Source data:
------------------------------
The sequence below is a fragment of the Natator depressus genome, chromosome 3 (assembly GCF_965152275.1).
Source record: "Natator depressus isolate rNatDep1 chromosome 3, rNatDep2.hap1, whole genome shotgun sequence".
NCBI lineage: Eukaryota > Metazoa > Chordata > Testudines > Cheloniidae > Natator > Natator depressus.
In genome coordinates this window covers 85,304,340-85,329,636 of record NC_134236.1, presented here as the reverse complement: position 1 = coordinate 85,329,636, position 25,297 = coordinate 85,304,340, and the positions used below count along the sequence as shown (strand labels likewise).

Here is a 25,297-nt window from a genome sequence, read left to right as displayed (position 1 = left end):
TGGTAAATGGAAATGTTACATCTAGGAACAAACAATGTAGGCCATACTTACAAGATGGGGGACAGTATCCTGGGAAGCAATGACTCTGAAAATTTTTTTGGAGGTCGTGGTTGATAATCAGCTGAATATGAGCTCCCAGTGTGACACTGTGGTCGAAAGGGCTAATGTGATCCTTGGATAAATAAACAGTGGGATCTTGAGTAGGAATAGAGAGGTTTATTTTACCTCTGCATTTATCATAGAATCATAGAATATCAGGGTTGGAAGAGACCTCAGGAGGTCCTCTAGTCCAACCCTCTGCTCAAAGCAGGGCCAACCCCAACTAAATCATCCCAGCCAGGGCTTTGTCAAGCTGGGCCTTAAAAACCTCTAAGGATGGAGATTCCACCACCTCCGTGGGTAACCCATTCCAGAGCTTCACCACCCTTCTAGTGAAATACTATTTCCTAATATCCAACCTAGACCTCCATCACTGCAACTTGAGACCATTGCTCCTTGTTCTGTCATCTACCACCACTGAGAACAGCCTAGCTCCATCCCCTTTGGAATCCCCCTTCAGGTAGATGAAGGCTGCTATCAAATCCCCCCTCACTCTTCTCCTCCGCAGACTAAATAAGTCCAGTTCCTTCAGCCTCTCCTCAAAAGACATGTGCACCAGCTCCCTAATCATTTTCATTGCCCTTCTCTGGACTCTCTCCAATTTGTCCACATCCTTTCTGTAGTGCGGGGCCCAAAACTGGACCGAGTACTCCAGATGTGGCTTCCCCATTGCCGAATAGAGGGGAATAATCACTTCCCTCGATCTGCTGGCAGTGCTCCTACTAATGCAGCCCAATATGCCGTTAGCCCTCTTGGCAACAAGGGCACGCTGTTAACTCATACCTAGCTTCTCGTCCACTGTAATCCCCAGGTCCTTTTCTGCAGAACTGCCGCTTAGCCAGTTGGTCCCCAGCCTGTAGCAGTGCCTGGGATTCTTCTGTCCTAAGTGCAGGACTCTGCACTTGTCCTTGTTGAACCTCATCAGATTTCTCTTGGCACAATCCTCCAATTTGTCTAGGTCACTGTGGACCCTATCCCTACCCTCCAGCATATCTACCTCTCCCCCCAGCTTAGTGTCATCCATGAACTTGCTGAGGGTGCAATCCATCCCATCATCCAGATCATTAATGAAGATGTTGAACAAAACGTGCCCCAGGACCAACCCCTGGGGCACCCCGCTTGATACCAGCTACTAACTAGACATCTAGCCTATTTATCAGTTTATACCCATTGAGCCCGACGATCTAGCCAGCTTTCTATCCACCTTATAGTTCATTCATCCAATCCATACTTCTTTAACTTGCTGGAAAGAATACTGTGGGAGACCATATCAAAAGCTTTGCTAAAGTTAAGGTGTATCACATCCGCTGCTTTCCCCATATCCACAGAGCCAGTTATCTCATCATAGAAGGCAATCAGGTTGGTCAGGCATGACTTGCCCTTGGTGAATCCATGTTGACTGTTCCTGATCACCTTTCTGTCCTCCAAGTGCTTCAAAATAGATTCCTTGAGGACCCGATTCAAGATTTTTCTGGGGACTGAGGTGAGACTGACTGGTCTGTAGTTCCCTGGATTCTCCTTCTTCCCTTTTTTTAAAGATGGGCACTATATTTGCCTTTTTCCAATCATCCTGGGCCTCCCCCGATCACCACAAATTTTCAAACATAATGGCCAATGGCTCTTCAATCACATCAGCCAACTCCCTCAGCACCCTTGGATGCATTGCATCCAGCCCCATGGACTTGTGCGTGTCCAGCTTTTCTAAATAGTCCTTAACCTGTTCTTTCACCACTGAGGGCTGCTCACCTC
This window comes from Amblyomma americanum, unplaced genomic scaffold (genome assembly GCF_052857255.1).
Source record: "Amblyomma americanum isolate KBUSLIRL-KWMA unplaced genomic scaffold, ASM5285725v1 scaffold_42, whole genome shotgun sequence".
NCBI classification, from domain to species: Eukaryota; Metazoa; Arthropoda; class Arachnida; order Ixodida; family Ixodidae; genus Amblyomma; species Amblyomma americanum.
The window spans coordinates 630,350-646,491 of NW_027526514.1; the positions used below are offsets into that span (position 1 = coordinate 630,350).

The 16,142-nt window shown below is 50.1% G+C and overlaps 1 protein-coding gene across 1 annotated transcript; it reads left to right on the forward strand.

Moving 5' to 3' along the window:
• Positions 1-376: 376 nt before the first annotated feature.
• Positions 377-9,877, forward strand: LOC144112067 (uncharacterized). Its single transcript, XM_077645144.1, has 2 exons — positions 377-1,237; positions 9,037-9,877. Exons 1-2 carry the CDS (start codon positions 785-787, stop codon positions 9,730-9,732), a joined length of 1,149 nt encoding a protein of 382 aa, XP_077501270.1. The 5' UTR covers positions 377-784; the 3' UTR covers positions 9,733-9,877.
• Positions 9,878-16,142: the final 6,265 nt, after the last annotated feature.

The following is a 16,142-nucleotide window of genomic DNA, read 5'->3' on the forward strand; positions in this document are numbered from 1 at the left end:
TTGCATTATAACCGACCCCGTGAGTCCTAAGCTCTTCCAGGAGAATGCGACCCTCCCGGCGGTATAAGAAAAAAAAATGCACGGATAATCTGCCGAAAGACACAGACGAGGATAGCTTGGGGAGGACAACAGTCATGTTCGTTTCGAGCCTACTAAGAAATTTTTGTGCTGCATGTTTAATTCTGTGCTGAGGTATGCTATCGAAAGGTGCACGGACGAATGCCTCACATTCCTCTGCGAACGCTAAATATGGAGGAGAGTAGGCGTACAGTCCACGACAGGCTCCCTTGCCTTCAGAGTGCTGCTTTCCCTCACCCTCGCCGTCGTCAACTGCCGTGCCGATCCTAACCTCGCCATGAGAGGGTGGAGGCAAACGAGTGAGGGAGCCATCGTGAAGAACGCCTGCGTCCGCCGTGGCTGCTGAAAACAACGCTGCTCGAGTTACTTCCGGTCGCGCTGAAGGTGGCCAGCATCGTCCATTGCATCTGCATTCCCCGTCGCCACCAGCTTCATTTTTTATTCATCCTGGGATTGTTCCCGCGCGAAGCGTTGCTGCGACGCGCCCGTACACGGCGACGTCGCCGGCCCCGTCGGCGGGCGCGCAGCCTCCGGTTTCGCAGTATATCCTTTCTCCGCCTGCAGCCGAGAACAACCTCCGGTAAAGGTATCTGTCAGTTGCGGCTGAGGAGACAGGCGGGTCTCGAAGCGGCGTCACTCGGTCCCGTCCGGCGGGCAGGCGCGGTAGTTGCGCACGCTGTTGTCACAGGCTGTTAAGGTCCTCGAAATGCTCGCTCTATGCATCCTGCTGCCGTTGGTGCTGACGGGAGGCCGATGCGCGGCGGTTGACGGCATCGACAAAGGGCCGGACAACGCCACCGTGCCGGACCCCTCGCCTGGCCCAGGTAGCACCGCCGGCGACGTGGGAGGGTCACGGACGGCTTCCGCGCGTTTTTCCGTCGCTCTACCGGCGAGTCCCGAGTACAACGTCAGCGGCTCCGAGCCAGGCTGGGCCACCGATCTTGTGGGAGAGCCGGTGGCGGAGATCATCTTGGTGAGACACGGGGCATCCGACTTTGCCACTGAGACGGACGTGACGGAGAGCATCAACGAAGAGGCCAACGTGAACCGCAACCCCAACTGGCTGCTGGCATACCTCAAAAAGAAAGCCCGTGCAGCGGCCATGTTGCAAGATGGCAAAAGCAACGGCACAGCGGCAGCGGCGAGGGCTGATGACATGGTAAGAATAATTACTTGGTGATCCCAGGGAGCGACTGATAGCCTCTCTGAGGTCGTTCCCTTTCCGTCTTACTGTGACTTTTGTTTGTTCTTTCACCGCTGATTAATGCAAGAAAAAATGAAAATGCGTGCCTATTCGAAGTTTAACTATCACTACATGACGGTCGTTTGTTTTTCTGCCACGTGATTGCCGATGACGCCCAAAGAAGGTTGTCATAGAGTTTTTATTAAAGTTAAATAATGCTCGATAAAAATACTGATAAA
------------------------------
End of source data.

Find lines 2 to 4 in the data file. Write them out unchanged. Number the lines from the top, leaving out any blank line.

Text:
Source record: "Natator depressus isolate rNatDep1 chromosome 3, rNatDep2.hap1, whole genome shotgun sequence".
NCBI lineage: Eukaryota > Metazoa > Chordata > Testudines > Cheloniidae > Natator > Natator depressus.
In genome coordinates this window covers 85,304,340-85,329,636 of record NC_134236.1, presented here as the reverse complement: position 1 = coordinate 85,329,636, position 25,297 = coordinate 85,304,340, and the positions used below count along the sequence as shown (strand labels likewise).